Negotiations and Business Lessons: Win-Win Or Win-Lose
Mike Lander is a successful entrepreneur and an expert negotiator based in London, UK, with a proven track record of buying, growing and selling businesses. He has a valuable perspective on dealing with commercial deals. As a procurement director in MSP organizations and an entrepreneur, he worked on both sides. Mike has negotiated hundreds of deals.
After a career at KPMG Consulting Firm from 1996 to 2000, he grasped an in-depth knowledge and experience in deal negotiations. Mike shared that his training and experience at KPMG triggered his interest in deal structure, and it made him understand the importance of relationship-building in deal-making.
Mike shares that one thing to always keep in mind when in a negotiation is the true motivation of the counterparty. He believes that most deals are win-lose in the early stages, as you’re not creating more value for both parties. But if measured from a long-term view, deals can be a win-win if one party grows their business or establishes clients.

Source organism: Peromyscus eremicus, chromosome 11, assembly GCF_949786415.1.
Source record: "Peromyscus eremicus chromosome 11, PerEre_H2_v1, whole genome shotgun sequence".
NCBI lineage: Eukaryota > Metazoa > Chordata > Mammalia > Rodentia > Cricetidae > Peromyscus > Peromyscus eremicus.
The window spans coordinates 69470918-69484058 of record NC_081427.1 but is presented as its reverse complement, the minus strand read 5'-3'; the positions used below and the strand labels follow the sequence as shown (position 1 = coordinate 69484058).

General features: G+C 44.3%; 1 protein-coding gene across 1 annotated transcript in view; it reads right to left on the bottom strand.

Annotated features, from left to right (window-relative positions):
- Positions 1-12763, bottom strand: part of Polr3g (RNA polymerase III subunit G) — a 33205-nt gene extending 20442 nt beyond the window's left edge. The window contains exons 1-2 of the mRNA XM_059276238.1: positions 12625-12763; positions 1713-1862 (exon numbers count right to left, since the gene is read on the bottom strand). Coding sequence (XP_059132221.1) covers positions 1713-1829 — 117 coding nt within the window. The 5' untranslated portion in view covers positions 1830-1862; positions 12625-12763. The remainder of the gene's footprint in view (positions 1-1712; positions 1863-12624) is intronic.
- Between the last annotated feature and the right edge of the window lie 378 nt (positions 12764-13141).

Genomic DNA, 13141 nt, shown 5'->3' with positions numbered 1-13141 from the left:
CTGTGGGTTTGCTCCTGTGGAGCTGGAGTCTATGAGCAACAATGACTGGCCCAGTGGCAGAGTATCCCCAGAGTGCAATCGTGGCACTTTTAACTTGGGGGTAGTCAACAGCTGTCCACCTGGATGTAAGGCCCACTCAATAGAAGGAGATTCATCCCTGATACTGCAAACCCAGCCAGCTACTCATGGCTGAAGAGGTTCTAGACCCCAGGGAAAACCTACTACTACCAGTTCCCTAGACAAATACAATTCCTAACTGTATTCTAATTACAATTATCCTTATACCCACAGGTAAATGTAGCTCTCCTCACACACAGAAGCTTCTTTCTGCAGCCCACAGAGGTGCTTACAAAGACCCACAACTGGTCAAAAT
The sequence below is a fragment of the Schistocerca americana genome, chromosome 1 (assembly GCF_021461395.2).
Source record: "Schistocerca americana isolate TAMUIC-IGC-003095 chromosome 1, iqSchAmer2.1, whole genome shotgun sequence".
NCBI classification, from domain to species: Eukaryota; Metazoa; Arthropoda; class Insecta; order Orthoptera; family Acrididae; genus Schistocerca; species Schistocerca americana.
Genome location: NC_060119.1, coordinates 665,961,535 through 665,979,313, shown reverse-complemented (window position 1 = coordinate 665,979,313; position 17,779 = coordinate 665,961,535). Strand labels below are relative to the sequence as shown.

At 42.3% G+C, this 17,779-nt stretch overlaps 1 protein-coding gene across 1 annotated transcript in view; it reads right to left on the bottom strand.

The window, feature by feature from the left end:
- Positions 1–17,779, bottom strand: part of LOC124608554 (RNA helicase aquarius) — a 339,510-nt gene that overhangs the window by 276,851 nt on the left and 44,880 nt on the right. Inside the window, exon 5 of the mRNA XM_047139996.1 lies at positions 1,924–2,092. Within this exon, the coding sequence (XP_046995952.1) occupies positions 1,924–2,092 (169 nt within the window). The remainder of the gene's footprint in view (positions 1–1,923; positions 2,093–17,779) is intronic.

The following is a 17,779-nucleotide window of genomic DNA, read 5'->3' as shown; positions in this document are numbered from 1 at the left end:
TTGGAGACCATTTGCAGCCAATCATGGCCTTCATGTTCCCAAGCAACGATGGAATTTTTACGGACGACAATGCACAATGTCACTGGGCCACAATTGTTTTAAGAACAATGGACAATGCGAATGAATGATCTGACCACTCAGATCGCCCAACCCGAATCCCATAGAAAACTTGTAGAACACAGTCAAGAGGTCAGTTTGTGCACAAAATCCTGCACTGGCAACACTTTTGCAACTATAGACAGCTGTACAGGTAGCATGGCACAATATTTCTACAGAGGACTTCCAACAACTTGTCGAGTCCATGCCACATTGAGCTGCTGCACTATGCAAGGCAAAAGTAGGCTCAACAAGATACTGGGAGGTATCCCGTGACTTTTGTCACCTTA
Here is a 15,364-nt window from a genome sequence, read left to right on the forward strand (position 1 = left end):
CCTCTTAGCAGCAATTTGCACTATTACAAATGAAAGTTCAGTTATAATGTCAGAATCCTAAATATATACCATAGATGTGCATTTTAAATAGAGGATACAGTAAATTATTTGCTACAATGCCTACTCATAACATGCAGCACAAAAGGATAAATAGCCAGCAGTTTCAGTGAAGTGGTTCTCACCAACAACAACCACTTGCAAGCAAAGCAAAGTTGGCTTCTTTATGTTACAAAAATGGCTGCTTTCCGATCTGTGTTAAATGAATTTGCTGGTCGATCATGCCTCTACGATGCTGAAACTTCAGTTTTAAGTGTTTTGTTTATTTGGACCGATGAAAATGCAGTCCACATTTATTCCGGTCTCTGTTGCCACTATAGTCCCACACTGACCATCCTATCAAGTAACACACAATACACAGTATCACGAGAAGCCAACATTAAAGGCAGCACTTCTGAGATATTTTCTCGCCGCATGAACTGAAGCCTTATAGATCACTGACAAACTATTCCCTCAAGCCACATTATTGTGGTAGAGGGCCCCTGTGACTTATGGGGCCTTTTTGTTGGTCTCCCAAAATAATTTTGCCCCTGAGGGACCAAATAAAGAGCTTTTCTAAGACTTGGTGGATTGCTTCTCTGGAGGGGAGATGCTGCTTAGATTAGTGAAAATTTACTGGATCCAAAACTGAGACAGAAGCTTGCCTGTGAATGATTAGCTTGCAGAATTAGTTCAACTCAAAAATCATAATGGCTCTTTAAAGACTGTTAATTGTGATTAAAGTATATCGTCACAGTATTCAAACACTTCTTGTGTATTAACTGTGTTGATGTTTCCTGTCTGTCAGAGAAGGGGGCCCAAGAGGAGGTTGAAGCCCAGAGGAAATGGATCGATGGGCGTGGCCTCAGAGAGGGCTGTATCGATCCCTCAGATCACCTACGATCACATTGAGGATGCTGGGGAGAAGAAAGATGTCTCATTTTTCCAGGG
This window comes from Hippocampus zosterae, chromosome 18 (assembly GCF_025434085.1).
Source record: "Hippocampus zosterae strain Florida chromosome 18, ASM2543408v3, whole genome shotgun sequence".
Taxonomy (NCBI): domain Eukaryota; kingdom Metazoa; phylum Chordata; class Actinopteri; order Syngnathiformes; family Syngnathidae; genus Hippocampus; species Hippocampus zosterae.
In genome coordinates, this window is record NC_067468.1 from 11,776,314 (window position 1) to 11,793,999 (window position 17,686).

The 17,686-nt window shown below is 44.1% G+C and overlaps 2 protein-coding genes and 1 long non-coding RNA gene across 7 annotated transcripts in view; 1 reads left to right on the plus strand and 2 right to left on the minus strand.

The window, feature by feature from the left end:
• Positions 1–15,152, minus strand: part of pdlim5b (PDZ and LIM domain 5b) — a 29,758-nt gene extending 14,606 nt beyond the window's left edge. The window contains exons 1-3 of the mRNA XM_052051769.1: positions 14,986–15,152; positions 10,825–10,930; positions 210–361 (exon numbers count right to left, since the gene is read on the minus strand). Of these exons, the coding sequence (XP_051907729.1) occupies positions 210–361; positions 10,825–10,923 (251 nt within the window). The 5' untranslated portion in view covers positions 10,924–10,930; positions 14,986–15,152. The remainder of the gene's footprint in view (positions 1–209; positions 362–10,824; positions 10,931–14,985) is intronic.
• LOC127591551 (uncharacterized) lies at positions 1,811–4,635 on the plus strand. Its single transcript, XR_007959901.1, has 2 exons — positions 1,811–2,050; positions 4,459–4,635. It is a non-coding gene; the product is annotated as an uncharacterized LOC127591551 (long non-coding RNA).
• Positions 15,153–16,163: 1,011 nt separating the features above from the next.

According to Mike, procurement isn’t only about the price — anyone can buy cheap. It threads down to the asset quality, quality and timely delivery, and deep expertise — these are things you can’t buy cheap. To rectify this, all you need to do is create value for your organization. You need to know the sustainability of the supply chain as this is a crucial point to negotiate around.
The overall run-through is essential during negotiation. When negotiating, you need to look at the agenda and risk profile –the cost reduction, savings, innovation reliability quality, environmental impact, diversity and inclusion. It doesn’t matter the size of the organization when doing business. To become a win-win deal, the important thing is how big that client will be as a percentage of your profit in the future.
Cash Flow Control
Many companies get into trouble as they don’t manage capital. You can’t survive on a spreadsheet once you get past being a small company. You need a system to manage that cash flow. To improve this management, the ideal is to organize within the month, not at the end or beginning of the month, because you need to know your cash flow daily. For better control, there are some simple rules to help: